Those are phrases I have heard a lot over the years. Often (whisper it) from the agency team, berating a client contact amongst themselves.
But agencies have a big part to play in the quality of briefing. People in glass houses and all that. Over the last few years I have seen some great briefs from clients that really helped an agency hit the mark. And I have seen some excellent briefs written (for themselves) by agencies, where the client couldn't articulate what they really wanted. But in amongst that have been some very lame briefs, on both sides, so I wanted to tackle that lack of consistency in the latest Agency Growth guide.
The guide was primarily written with agency account handlers in mind, they are generally the guys who brief in the specialist teams in the agency. They are also usually the people who brief any external specialist partners. And of course they work with (or should be working with) clients to pull a really effective brief together.
There are of course elements to briefs that are specific to particular types of campaigns or projects:website build, PPC campaign, video asset creative and production etc. Each will have specifics that need to be captured in the brief, around technology, techniques used and terminology. But there are common elements and ‘behaviours’ to all that I talk about in the guide, that make for an effective brief.
Measuring and reporting on client campaigns
This guide will be useful to client-side marketers. It will help them understand how their agencies could be working with them to add value to campaign reporting, by focusing on specific metrics by channel using the RACE framework to set KPIs. We also cover recommended tools for agency reporting to their clients.
Access the Facebook Advertising Guide
The guide came about from my own experience seeing both agency and client teams frustrated by poor briefing but this isn’t my observation alone: for example, The Institute of Practitioners In Advertising (IPA UK) and the Incorporated Society of British Advertisers (ISBA) ran a ‘Good Brief Week’ back in 2015 to focus on the subject of great (or not!) briefing.
The Association of National Advertisers (ANA - USA) published a whitepaper based on better creative briefs. They detailed what they saw as the benefits of working hard at creating a great brief:
“.. getting the [creative] brief right will result in better work, less churn in the creative process, an improved client/agency relationship, and better business results.”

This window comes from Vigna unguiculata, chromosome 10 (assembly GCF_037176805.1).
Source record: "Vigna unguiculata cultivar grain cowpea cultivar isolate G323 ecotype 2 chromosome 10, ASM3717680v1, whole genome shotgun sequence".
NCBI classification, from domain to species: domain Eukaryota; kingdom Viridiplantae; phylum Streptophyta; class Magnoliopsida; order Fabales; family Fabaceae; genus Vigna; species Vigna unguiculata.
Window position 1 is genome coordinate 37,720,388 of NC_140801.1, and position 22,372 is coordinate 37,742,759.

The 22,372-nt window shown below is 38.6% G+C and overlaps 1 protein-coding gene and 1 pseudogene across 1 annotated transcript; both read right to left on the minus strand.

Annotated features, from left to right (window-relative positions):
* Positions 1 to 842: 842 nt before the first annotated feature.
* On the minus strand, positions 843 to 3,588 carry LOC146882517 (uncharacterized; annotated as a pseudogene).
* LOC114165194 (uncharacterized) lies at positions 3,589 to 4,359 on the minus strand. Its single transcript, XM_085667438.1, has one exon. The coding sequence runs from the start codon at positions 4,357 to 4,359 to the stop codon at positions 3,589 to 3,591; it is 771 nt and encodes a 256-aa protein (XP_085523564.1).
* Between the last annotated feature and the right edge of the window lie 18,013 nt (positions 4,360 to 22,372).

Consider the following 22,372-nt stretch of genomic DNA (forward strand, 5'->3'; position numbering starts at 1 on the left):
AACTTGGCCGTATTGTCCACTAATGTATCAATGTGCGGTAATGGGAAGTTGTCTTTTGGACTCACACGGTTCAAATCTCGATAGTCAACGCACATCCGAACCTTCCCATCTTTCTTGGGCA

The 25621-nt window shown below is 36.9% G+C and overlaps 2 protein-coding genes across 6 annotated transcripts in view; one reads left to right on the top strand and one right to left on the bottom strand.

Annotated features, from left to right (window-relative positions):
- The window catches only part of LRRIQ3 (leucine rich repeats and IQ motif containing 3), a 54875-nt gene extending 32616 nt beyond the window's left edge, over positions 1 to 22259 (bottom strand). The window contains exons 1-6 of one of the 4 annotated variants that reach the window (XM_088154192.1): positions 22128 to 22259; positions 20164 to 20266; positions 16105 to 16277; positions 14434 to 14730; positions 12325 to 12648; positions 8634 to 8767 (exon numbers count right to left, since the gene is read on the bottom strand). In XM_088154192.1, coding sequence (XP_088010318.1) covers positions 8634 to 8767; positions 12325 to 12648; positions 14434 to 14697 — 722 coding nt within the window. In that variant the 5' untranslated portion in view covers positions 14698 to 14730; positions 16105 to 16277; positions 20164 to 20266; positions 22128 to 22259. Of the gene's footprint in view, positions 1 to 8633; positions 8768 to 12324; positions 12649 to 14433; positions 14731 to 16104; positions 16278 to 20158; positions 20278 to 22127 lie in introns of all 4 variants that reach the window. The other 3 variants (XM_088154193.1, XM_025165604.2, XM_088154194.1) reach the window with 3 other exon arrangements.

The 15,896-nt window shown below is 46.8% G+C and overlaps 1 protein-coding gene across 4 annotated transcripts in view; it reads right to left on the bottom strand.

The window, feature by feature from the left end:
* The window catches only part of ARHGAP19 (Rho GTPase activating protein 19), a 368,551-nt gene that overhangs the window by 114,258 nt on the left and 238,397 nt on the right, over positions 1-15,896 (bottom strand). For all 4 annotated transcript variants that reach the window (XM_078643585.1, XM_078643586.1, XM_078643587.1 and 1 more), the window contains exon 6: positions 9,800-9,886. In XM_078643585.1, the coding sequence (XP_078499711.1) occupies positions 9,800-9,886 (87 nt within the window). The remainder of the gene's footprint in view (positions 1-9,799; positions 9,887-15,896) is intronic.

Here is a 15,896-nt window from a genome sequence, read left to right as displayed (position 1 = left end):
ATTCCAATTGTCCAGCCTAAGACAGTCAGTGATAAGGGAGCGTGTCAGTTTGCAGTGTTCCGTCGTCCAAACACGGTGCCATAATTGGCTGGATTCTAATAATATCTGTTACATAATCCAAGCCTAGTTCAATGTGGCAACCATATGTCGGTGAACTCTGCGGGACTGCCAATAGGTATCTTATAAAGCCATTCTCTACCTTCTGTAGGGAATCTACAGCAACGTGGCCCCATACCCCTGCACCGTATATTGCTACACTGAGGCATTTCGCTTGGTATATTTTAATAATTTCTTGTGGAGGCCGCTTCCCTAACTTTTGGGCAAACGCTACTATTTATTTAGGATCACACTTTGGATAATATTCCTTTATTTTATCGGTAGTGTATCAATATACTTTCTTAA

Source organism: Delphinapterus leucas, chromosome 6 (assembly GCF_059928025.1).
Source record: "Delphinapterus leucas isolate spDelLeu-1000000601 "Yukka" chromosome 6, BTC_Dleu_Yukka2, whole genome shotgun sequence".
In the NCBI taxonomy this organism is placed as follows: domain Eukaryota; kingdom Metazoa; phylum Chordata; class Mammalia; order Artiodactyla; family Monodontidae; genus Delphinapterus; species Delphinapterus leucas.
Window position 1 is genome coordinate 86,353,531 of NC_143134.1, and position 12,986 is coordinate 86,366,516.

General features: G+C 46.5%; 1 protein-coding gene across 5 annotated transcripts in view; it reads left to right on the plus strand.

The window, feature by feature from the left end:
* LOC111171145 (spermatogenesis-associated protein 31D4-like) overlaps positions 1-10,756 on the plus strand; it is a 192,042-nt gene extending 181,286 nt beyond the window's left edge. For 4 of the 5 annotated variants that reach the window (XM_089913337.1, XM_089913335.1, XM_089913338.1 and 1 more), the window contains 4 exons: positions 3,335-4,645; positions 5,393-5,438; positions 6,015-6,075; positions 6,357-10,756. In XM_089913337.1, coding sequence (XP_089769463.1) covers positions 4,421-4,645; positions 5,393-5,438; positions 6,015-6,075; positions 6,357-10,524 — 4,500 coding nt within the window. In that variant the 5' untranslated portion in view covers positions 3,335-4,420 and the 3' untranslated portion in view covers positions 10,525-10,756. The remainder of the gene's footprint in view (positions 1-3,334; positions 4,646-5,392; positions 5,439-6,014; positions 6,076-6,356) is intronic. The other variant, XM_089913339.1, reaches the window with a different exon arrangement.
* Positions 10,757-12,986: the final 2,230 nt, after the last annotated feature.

Writing a great brief results in great work. That’s the first thing many people would think of as a benefit of investing time in crafting a great brief. But as the ANA andGavin Llewelyn (echoing the IPA and writing for Smart Insights) say, there are other great reasons to work at getting the brief spot-on:
Clear briefing saves time and money.
Better briefs make for fairer remuneration.
I look in the guide at a checklist for better written, more effective briefs. The first thing to say is that as well as the ‘functional’ sections of a brief to be completed, the writer (be that agency or client) should also ‘paint a picture’ up front.
To quote Gavin again: “To help inspire the agency (or agencies if this is a joint agency briefing), spend some time setting the scene, perhaps with some interesting consumer stories or a similar situation from a different industry or sector to trigger interest and understanding.”
The areas to attend to in the checklist are more detailed in the guide and cover:
As well as this overarching briefing structure, I talk in the guide about ‘ideal behaviours’ that should support the brief, to aid the success of your creative or technical response. The guide gives more detail but the theme here is one of allowing time for a brief to be created and ‘critiqued’ before the final version is published. And of involving more than one person (client and / or agency side) in the process. That team approach should be employed at a face-to-face briefing session and then on then at the project kick-off itself.
Finally, I reference a couple of sources for great brief templates within thin the guide but I have expanded on that in this post. There are quite a few (free) briefing templates available on the web, looking at different project types. Here are a few for you to investigate: